The Electrical Worker online
September 2012

From the Officers
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Building a Movement for Change

In the midst of the 1992 presidential election, Bill Clinton's campaign manager James Carville came up with one of the most famous catch phrases in American political history: "It's the economy, stupid."

Now, 20 years later, Carville is back with a slightly modified version of his phrase, which serves as the title of his newest book, co-authored with former Clinton pollster Stanley Greenberg: "It's the Middle Class, Stupid."

Once again, Carville is spot on.

What we're facing is not just another recession, but a full-on crisis of the American dream, a crystallization of all the bad trends that have been brewing in the economy for the last 30 years. Three decades of declining wages, union busting, soaring student debt, bankrupt pensions, outsourced jobs and tax rates that favor the rich have created a situation where the very future of the middle class is at risk.

The social compact we grew up with — the idea that if you get an education and work hard, you could make it in America and provide a decent future for your children — is on life support.

If we cherish this country and the opportunities it gave us, we must renew that compact. And to do so we need a movement — in the streets, in the workplace and at the ballot box.

That's why we were in Philadelphia Aug. 11. Workers Stand for America brought together union and nonunion workers calling for good jobs at a living wage. We had retirees concerned about their children's (and their own) economic security. We had young people risking it all to exercise their right to a voice on the job. And we had veterans standing up against laws that threaten their inalienable right to vote.

They were there to add their name to America's Second Bill of Rights, which would entitle every American to decent work, education, medical care and retirement security.

But most of all, we went to Philadelphia because it's time to start a movement — a movement to save the middle class. From the abolitionists in the 19th century to the women's and civil rights movements in the 20th, Americans have shown time and time again that it's possible for regular people to change society for the better.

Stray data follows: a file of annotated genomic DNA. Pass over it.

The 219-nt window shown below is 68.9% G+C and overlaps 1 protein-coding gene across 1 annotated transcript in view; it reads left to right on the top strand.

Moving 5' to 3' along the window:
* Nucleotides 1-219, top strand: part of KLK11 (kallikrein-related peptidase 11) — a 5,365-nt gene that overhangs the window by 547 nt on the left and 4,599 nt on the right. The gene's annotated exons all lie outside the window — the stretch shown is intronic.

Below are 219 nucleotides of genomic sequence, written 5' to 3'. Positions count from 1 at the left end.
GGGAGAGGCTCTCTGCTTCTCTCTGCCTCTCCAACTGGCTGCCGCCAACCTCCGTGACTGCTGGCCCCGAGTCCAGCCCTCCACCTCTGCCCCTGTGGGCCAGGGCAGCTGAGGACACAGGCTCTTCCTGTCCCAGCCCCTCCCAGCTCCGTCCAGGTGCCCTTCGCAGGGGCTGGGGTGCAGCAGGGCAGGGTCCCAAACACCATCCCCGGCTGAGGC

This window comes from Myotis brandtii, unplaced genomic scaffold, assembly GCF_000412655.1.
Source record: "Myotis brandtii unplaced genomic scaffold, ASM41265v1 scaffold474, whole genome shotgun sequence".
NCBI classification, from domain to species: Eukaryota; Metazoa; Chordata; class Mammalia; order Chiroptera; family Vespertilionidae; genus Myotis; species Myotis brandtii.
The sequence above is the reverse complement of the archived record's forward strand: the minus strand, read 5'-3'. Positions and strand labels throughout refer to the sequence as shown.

Without real economic opportunity and the chance to get a decent education and health care, without the security that comes from knowing that old age won't mean poverty, without the right to speak out and make your voice heard — whether at the ballot box or the workplace — then our democracy that generations of Americans gave their lives for is all but dead.

Aug. 11 was only the first step toward putting this country back on track. We need more protests, more rallies and more letters to the editor. And we have to take that energy we saw in the streets of Philly and channel it to every single precinct and congressional district in the nation — from Alaska to Florida.

Elections alone aren't enough. But just imagine where this country will be if people like Mitt Romney win on Nov. 6.

Republican presidential nominee Romney has made clear where he stands: on the side of the wealthiest Americans and Wall Street special interests. His economic program consists of more tax breaks for the wealthiest and tax hikes for those in the middle. He's promised that on his first day in office he will outlaw federal project labor agreements and gut the Davis-Bacon Act, driving down wages for construction workers.

He wants to slash investments in industrial infrastructure, alternative energy, and research and development funds used to boost America manufacturing.

He and his running mate Paul Ryan want to essentially privatize Social Security and terminate Medicare, while slashing unemployment insurance for millions of out-of-work Americans.

Just do the math. To pay for Romney's massive tax cuts for the rich, the money needs to come from somewhere if we are going to pay down the federal debt. And guess who's going to have to foot the bill?

It is a recipe for lower wages, fewer jobs, more outsourcing and more money flowing out of the pockets of working families and into offshore bank accounts.

But don't take our word for it. Take a good look at where the candidates stand — from the statehouse on up. Don't vote out of anger and tradition. Do your homework and ask yourself: "As a worker and union member, which person will do more for me and my family?"

But most of all, get active. Politics isn't something reserved just for Nov. 6. Turn off the attack ads on TV and have real discussions with your family and neighbors about what you can do to restore the middle class and save the American dream for generations to come.

Let's keep the spirit of Aug. 11 alive.

Edwin D. Hill

Edwin D. Hill
International President

Salvatore J. Chilia

Salvatore J. Chilia
International Secretary-Treasurer